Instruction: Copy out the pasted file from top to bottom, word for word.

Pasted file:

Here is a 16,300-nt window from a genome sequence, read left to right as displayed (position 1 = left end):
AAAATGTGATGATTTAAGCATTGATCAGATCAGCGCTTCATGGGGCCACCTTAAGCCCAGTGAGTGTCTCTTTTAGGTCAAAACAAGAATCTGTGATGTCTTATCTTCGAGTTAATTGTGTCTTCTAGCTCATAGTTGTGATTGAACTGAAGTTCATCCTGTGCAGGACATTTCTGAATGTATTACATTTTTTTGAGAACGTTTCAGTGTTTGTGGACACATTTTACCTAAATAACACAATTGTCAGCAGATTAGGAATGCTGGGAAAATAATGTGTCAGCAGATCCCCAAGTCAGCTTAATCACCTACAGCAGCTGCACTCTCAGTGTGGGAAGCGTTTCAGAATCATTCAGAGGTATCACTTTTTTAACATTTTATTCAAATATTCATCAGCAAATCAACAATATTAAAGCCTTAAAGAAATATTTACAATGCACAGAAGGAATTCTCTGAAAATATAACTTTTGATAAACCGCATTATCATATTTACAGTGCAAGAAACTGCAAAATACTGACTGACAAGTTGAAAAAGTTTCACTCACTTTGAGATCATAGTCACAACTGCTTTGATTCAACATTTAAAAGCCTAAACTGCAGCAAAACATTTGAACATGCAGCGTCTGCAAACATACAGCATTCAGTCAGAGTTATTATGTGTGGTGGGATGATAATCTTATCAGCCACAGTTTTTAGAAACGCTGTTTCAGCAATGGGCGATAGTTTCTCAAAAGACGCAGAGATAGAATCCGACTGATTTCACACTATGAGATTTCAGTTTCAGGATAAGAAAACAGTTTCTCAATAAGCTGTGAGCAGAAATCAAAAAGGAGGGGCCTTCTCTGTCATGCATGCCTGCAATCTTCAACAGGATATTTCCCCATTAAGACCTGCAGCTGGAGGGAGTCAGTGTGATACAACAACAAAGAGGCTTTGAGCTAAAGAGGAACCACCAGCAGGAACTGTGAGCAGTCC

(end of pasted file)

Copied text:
Here is a 16,300-nt window from a genome sequence, read left to right as displayed (position 1 = left end):
AAAATGTGATGATTTAAGCATTGATCAGATCAGCGCTTCATGGGGCCACCTTAAGCCCAGTGAGTGTCTCTTTTAGGTCAAAACAAGAATCTGTGATGTCTTATCTTCGAGTTAATTGTGTCTTCTAGCTCATAGTTGTGATTGAACTGAAGTTCATCCTGTGCAGGACATTTCTGAATGTATTACATTTTTTTGAGAACGTTTCAGTGTTTGTGGACACATTTTACCTAAATAACACAATTGTCAGCAGATTAGGAATGCTGGGAAAATAATGTGTCAGCAGATCCCCAAGTCAGCTTAATCACCTACAGCAGCTGCACTCTCAGTGTGGGAAGCGTTTCAGAATCATTCAGAGGTATCACTTTTTTAACATTTTATTCAAATATTCATCAGCAAATCAACAATATTAAAGCCTTAAAGAAATATTTACAATGCACAGAAGGAATTCTCTGAAAATATAACTTTTGATAAACCGCATTATCATATTTACAGTGCAAGAAACTGCAAAATACTGACTGACAAGTTGAAAAAGTTTCACTCACTTTGAGATCATAGTCACAACTGCTTTGATTCAACATTTAAAAGCCTAAACTGCAGCAAAACATTTGAACATGCAGCGTCTGCAAACATACAGCATTCAGTCAGAGTTATTATGTGTGGTGGGATGATAATCTTATCAGCCACAGTTTTTAGAAACGCTGTTTCAGCAATGGGCGATAGTTTCTCAAAAGACGCAGAGATAGAATCCGACTGATTTCACACTATGAGATTTCAGTTTCAGGATAAGAAAACAGTTTCTCAATAAGCTGTGAGCAGAAATCAAAAAGGAGGGGCCTTCTCTGTCATGCATGCCTGCAATCTTCAACAGGATATTTCCCCATTAAGACCTGCAGCTGGAGGGAGTCAGTGTGATACAACAACAAAGAGGCTTTGAGCTAAAGAGGAACCACCAGCAGGAACTGTGAGCAGTCC